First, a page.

Jury recommends 27-year sentence for Roger Burdette, found guilty in murder trial of LMPD detective

Roger Burdette, 63, of Louisville, is charged with murder of a police officer, four counts of...
Roger Burdette, 63, of Louisville, is charged with murder of a police officer, four counts of wanton endangerment, operating a vehicle under the influence and failure to give the right of way to an emergency vehicle in connection with the Dec. 24, 2018 crash that killed LMPD Det. Deidre Mengedoht.(Source: Michael Flynn, WAVE 3 News)
Published: Nov. 2, 2021 at 10:03 AM EDT
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LOUISVILLE, KY (WAVE) - A jury recommends a 27-year sentence for the man charged in the death of a Louisville Metro Police Department detective who died in a crash on Christmas Eve 2018.

Roger Burdette, the driver of the MSD truck who slammed into LMPD detective Deidre Mengedoht’s vehicle, was found guilty on all counts in a unanimous decision by the jury on Tuesday night.

Burdette was found guilty of murder, four counts of wanton endangerment in the first degree, operating a motor vehicle while under the influence, and failure to give right of way to a stopped emergency vehicle.

The 27-year sentence for Burdette’s murder charge will be served concurrently with five year sentences for Burdette’s wanton endangerment charges.

Jefferson County Commonwealth’s Attorney Tom Wine released a statement saying the four wanton endangerment charges were filed as the crash threatened death or serious injury to the four occupants of the car which Mengedoht had stopped.

Tuesday marks the fifth day of testimonies which included the officers who investigated the crash, the people who were in the vehicle that was pulled over, and a cyber expert who testified Burdette had a pornographic video playing on his phone during the time of the crash.

Deidre Mengedoht
Deidre Mengedoht

The pornographic video was playing between the times of 2:12 and 2:20 p.m. The crash, experts testified, happened at 2:17 in the afternoon.

Officer Dean Kisling of the LMPD Traffic Unit told jurors Burdette’s truck never seemed to slow down given there were no skid marks from the MSD truck on the road. He said the information retrieved from Mengedoht’s airbags showed her vehicle was impacted at 49.7 miles per hour.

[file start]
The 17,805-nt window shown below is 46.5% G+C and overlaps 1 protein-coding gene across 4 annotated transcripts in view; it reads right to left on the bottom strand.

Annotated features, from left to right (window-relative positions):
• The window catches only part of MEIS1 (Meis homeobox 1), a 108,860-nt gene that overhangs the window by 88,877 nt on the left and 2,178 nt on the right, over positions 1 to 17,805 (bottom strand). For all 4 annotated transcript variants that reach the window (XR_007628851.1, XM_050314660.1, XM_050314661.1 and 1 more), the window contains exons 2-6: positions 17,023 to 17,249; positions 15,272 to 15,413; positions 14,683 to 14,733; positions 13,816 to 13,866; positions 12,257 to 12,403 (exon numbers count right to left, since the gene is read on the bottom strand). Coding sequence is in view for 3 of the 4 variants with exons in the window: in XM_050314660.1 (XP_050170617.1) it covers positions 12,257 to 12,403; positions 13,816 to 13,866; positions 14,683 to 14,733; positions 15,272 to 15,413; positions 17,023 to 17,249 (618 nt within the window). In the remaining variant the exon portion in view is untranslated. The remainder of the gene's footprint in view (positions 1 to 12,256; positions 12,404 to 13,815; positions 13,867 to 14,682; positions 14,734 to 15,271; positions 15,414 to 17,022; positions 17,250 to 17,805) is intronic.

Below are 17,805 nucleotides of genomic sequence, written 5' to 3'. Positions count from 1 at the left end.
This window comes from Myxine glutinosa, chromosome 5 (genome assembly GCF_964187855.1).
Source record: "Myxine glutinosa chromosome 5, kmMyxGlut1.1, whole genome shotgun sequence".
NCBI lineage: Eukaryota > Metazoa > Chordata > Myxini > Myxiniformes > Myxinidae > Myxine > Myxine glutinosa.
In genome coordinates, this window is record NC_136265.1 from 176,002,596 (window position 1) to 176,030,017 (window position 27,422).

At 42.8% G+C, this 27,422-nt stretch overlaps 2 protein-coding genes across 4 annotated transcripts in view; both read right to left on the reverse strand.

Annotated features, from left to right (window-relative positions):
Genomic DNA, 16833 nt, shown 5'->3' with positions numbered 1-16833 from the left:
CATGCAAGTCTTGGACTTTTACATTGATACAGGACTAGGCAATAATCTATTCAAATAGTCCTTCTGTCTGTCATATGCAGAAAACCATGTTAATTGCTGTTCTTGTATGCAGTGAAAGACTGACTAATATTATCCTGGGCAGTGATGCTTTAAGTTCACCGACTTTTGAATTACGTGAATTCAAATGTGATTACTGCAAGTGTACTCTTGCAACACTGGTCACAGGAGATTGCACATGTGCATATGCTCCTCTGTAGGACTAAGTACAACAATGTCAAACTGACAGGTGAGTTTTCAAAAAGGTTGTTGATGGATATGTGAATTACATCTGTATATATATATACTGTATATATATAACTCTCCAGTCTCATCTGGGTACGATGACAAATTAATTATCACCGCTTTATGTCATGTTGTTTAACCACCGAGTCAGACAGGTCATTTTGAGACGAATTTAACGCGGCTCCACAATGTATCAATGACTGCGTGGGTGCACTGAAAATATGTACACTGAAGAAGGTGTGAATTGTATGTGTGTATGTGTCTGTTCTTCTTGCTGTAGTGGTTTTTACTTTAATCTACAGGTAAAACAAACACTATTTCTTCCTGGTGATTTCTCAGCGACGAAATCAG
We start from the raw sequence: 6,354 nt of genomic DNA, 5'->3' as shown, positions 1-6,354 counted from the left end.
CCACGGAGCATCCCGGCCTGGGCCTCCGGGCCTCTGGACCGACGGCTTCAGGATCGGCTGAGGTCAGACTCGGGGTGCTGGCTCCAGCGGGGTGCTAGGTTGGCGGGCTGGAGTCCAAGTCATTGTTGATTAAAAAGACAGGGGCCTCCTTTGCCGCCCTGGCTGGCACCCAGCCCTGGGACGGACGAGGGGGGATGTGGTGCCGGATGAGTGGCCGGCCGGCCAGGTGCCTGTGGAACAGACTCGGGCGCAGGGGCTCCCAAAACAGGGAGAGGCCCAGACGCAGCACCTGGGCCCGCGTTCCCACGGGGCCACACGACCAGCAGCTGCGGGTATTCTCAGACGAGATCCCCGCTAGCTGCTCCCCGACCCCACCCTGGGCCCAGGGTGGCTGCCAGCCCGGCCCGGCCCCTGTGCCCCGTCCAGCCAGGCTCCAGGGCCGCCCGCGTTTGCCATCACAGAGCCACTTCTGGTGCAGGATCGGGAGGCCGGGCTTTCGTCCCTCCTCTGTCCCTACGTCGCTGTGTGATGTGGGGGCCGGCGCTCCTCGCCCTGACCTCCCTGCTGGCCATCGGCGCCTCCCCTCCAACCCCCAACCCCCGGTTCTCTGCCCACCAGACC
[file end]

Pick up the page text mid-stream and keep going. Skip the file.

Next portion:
Tuesday, the prosecution questioned Kisling about Mengedoht’s vehicle, an unmarked 2015 Ford Taurus. Her vehicle was not what’s known as a police-packaged car. Such a vehicle would have contained a number of additional safety features including rear-impact fortifications designed for impacts of up to 75 miles per hour, according to the Ford Interceptor’s specs.

Because Mengedoht’s vehicle was unmarked, it did not have the standard external blue and red emergency light bar that marked police vehicles do.

The prosecution called their last witness Friday.

Burdette’s defense attorneys wanted the jury to believe the crash was just an accident, and that anyone could have fatally crashed into Mengedoht’s car that Christmas Eve.

They pointed to her car being nearly invisible under the overpass because of the road’s curve, according to James Stephen Sobek, a reconstruction and light expert.

“The sun was not able to illuminate anywhere in there and it was really quite dark,” he said.

Amy Hanna, Burdette’s attorney said there wasn’t any proof to support the accusation that Burdette was impaired by pills. They listed that his blood was taken hours after the crash, the prosecution’s doctor who said he thought the pills might have been taken the day before, and the lack of body camera or dash camera video of Burdette’s sobriety test.

The defense introduced Chris Mattingly, a Louisville Metro EMT who evaluated Burdette at the scene. He said his pupils looked normal, and he was not slurring or swaying.

“To me, he was behaving appropriately for a person in his situation,” Mattingly testified.

As for the claim Burdette was watching pornography when he crashed, the defense claimed he may have had the video on, but that doesn’t mean he was actually watching it before the crash.

“There is a huge difference,” Hanna said. “Sometimes accidents are just that and sometimes there aren’t answers that anybody wants.”

Prosecutor Kristi Gray wrapped up their case by saying there are answers as to why Mengedoht lost her life that day; the decisions Burdette made while driving.

“I can tell you why and how Diedre Mengedoht is dead, because of his choices,” Gray said.

The jury began deliberating shortly after 5 p.m.

Penalty phase of the trial will begin Tuesday night.

LMPD released a statement following the jury’s verdict:

“The tragic loss of Detective Deidre Mengedoht is something forever etched in the history of the Louisville Metro Police Department. Today, an individual was held accountable for her death. We are grateful for the hard work and dedication by our investigators and the Commonwealth Attorney’s Office in both the preparation and successful prosecution of this case. May this help bring a sense of closure and peace to an incredibly difficult loss for LMPD, the family and friends of Deidre Mengedoht and the community. We will never forget your sacrifice, Detective Deidre Mengedoht.”

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